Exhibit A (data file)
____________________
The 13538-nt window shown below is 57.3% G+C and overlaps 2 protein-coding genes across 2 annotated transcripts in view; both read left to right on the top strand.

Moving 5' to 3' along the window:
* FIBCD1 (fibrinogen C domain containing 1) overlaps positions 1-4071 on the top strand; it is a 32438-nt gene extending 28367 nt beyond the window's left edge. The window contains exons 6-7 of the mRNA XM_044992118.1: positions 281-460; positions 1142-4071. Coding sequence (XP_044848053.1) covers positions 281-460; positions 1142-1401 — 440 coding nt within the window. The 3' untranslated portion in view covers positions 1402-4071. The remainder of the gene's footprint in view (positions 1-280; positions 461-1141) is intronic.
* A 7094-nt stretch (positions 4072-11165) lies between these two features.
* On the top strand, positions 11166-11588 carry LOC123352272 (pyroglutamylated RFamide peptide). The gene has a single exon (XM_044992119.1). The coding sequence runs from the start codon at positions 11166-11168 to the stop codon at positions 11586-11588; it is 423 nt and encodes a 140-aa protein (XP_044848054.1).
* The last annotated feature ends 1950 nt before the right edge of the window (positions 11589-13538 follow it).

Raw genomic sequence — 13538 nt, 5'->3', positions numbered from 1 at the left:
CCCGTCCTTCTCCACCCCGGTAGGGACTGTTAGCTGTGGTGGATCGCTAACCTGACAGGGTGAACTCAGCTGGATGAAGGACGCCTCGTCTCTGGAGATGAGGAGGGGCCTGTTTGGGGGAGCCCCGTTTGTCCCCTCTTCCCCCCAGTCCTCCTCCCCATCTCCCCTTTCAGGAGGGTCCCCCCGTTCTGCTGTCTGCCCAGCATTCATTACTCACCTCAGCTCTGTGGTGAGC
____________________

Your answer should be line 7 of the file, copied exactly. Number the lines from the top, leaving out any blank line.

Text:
Raw genomic sequence — 13538 nt, 5'->3', positions numbered from 1 at the left: